However, no concessions were forthcoming from Lam. Further, rather than congratulate or welcome the newly elected District Councillors, Lam could only offer her government's promise to "listen humbly to citizens’ opinions and reflect on them seriously."
Public consultations have never been a strong point in the governance of HK. Lam's attempts at public consultation were also a fiasco for her after the "platform for dialogue" she set up turned against her. It had been the CE's plan to establish a community discussion, to show a willingness to listen and engage with the people. She announced it soon after the fourth massive street march on August 18, 2019. Rather optimistically she said the time had come for the community to discuss its difficulties. Speaking at a press conference two days later, she continued to reject all five protester demands.
Lam, faced a hostile reception at the first of her planned series of public consultations held at the end of September 2019 in an effort to defuse the city’s worst political crisis in decades. She was grilled by 150 guests, selected by lottery out of 20,000 applicants for the event at the Queen Elizabeth Stadium in central HK. She came under a barrage of criticism, with citizens accusing her government of turning a deaf ear to months of protests calling for democratic reforms in the semi-autonomous territory.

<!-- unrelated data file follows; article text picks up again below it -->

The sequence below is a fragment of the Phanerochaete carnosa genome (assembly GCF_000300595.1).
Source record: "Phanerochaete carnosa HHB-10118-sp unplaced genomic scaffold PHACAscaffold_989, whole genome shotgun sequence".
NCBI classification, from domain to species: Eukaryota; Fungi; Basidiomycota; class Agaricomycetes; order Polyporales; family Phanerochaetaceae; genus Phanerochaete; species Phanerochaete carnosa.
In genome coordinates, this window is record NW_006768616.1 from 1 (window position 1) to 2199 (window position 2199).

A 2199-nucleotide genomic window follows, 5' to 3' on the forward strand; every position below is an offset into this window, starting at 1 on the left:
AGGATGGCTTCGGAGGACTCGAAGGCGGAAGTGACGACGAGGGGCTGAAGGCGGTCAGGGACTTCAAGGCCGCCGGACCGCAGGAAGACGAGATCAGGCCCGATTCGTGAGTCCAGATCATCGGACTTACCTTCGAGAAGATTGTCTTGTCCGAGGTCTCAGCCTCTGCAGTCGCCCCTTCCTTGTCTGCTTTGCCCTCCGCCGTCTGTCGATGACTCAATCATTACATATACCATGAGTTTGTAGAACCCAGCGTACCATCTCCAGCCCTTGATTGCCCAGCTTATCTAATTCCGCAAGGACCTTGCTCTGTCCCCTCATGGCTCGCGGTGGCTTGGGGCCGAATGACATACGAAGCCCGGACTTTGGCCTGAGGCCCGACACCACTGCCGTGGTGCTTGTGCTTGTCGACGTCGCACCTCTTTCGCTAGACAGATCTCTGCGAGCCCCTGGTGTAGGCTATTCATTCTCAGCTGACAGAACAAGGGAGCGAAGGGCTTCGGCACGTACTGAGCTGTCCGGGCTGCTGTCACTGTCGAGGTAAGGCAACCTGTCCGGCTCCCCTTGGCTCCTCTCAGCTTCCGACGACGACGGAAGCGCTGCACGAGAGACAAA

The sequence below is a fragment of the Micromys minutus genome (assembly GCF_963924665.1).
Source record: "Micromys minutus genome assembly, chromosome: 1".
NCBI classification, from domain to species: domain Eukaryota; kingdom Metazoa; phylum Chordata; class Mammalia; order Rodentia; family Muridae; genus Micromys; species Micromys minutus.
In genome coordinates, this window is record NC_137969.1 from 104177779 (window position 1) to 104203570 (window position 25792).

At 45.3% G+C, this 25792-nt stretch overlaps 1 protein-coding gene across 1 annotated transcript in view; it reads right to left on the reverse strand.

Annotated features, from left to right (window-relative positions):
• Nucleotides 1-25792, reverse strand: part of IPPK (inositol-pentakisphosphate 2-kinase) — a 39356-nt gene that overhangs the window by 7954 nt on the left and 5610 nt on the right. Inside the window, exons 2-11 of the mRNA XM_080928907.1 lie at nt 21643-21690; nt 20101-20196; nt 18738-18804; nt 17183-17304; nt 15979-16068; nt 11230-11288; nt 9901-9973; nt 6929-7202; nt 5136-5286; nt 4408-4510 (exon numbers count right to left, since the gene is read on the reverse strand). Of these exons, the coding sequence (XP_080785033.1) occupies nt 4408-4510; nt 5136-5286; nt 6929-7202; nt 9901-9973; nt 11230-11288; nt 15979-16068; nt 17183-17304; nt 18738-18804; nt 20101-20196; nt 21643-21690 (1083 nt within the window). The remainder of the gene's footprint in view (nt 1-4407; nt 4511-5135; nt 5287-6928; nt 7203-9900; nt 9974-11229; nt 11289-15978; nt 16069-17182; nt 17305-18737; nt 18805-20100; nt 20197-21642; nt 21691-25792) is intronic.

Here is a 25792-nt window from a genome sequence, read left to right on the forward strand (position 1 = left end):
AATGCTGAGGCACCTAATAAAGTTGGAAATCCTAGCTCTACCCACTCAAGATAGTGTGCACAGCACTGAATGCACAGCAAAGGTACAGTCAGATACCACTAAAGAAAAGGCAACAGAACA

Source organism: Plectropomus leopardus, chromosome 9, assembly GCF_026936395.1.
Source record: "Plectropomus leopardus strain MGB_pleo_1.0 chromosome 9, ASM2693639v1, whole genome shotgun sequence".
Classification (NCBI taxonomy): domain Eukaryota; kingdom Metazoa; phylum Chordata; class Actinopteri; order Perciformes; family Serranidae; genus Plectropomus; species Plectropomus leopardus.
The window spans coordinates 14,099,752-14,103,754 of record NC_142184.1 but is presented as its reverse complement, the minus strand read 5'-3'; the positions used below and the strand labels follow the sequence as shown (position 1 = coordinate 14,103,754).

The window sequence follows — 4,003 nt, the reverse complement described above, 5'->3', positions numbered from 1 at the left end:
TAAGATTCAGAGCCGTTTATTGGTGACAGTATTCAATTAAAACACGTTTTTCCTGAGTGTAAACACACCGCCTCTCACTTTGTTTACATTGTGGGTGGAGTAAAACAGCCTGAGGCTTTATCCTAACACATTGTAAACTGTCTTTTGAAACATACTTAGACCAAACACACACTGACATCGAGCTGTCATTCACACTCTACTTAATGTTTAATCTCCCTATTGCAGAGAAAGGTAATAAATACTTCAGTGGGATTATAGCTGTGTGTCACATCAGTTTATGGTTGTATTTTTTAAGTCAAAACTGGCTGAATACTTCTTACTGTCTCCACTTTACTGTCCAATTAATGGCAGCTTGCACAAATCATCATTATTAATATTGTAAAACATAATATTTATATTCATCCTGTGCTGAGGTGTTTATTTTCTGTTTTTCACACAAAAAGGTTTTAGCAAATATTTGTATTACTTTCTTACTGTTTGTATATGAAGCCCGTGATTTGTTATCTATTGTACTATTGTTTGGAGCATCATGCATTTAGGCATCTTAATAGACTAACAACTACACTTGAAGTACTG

"Hong Kong is like (it has been) diagnosed with cancer because of the chief executive," said one woman dressed in a black cardigan who spoke at the two hour consultation session. "You say you want to listen to people's opinion, but many [more than] 1 million people come out to rally, the Lennon walls, strikes, civil disobedience movements. Those are the public opinions."